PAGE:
Pope John Paul II leaves the papacy and the Roman Catholic Church two very different institutions from what they were when he was elected pope in 1978.
John Paul II seemed to be a new kind of pontiff almost from the instant he was elected the 264th leader of the Roman Catholic Church.
At 58, Cardinal Karol Josef Wojtyla of Krakow, Poland, was a relatively young and vigorous pope and was the first non-Italian to assume the papacy in 455 years.
He took the name John Paul, following the lead of his predecessor, Pope John Paul I, who died after just 33 days as pontiff, and showed that he was not afraid to show his warmth for his faithful. He was often seen wading into crowds of worshippers like a talk show host.
"He was someone who was very comfortable on the stage, someone who could communicate to young people," said the Rev. Thomas Reese, author of "Inside the Vatican." "And we saw that at these world youth days. He was there like a superstar, a rock star, with all these kids just loving him."
The Traveling Pope
The pope went on the road almost immediately after his election -- and his travels became a trademark of his papacy. In the 2,000-year history of the church, no other pope traveled as far. Fluent in eight languages, John Paul II visited more than 100 countries on every continent but Antarctica, making a point of seeing not only world leaders, but those in hospitals, slums and prisons.
The pope's travels and ability to talk plainly to the people who came to see him gave him a connection with his audience and a popularity his predecessors may have lacked.
"Paul VI had made a number of trips to other countries, [but] he just never had that charisma ... and those number of people [who came to see him]," said ABC News Vatican correspondent Bill Blakemore, who covered Pope John Paul II during his entire 26-year papacy. "John Paul, when he traveled, pulled out these enormous crowds believed to be the largest crowds ever yet assembled on Earth."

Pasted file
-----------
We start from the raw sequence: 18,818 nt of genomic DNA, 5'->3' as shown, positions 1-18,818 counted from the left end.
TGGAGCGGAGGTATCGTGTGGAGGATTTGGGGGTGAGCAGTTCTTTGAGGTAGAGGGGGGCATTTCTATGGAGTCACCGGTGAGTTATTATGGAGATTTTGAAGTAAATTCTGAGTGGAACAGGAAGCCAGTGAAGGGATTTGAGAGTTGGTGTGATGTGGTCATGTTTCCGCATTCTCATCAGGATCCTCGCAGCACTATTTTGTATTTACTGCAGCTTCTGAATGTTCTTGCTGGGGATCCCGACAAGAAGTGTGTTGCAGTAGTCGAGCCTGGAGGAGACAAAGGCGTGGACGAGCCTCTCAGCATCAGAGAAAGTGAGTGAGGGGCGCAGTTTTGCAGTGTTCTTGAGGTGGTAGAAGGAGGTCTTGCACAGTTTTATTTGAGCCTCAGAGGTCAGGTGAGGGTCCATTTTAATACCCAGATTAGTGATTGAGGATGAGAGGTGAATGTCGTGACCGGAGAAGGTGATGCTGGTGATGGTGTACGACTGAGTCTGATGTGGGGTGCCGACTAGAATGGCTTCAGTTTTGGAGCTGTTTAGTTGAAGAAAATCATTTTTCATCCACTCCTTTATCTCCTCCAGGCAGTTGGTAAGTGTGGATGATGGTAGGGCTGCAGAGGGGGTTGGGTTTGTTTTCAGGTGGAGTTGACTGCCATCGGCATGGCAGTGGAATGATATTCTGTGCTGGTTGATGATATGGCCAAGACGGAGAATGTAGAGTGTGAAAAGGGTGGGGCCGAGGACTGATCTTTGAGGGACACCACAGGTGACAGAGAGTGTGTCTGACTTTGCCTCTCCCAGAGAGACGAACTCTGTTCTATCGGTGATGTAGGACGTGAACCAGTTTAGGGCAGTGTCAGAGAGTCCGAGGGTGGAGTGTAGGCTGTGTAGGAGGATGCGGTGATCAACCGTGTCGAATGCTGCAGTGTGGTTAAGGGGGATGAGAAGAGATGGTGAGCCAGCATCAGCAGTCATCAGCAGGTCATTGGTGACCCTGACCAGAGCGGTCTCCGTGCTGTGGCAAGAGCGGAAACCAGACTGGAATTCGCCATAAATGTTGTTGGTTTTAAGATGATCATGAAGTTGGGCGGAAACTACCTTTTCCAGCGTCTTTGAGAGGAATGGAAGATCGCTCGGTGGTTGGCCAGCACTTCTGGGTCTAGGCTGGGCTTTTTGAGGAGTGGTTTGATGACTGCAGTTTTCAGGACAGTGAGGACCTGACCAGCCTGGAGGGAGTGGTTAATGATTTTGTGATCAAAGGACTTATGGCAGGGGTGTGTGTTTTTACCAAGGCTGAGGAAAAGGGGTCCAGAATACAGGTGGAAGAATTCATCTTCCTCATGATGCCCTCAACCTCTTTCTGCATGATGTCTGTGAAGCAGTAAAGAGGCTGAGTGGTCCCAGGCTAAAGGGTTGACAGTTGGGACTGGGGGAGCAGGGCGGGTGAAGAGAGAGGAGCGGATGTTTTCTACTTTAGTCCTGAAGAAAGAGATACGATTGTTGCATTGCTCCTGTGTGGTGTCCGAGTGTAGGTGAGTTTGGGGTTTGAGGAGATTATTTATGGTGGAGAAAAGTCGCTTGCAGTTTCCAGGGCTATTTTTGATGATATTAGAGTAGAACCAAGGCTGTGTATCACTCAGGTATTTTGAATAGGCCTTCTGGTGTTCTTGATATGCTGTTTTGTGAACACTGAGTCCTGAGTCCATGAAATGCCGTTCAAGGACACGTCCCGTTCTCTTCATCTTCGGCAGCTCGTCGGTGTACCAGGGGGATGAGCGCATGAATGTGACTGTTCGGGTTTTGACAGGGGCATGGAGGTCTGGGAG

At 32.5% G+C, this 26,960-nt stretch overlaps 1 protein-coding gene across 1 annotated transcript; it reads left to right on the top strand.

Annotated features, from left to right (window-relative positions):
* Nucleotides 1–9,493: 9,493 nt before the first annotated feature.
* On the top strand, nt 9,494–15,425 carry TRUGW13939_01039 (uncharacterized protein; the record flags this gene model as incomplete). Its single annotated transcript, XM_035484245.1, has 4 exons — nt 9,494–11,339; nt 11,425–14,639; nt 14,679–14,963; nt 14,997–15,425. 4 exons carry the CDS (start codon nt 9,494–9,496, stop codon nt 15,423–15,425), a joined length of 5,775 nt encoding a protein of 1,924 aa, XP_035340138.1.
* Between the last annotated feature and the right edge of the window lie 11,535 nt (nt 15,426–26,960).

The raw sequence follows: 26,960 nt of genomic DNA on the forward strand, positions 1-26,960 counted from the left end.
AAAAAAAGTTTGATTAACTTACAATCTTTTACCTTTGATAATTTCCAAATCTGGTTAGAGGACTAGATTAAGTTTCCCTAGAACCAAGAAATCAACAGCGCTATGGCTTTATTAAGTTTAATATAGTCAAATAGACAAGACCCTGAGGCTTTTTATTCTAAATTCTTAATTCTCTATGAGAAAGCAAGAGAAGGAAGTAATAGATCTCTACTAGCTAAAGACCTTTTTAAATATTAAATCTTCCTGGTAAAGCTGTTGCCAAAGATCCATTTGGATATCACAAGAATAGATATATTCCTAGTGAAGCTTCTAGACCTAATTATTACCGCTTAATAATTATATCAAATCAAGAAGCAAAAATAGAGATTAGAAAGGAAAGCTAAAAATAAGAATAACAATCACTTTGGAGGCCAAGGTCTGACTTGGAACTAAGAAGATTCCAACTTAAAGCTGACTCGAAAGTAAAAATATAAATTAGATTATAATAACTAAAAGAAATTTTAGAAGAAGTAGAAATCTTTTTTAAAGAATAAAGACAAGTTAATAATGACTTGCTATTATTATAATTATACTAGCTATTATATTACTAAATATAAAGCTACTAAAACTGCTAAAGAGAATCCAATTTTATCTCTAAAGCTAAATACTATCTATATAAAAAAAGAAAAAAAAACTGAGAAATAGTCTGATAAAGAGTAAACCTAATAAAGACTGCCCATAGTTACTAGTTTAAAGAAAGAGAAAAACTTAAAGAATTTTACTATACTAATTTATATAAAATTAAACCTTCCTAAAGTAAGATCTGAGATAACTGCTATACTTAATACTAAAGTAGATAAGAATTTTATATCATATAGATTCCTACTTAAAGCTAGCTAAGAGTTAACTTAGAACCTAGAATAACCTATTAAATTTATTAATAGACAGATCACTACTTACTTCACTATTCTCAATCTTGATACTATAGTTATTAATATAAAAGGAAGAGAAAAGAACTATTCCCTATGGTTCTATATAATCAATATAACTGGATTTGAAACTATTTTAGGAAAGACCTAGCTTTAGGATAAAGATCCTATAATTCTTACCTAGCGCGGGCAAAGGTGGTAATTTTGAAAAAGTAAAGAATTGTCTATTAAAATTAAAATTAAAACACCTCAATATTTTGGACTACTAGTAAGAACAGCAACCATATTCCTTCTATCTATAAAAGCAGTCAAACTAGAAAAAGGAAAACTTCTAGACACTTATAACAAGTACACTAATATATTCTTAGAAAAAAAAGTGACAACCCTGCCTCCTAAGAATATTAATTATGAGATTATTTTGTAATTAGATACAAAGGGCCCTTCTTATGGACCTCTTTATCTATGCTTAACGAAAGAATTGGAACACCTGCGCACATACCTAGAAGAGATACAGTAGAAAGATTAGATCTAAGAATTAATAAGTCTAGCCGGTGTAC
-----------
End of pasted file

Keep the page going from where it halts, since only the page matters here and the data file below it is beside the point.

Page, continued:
Mixing Religion With Political Activism
John Paul often stunned political leaders by setting diplomacy aside and speaking out on controversial issues.
His activism was rooted in the experience of his youth in southern Poland, where, as he began his priesthood, Jews were sent by the thousands to death camps and Catholics participated in their persecution. During World War II, he was active in an underground Christian democratic group that helped Jews escape the Nazis.
In March 2000, he apologized for mistakes committed in the name of the church over the past two millenniums, including the Inquisition, the Crusades and the persecution of Jews. In January 1998, he made a historic visit to Communist Cuba where his appeals for freedom of speech, human rights and the release of political prisoners were the first noncommunist public speeches since 1959.
His trip, the first to Cuba of any pope, revitalized the Catholic religion on the island nation after almost 40 years of repression, prompting President Fidel Castro to lift the ban on Christmas celebrations.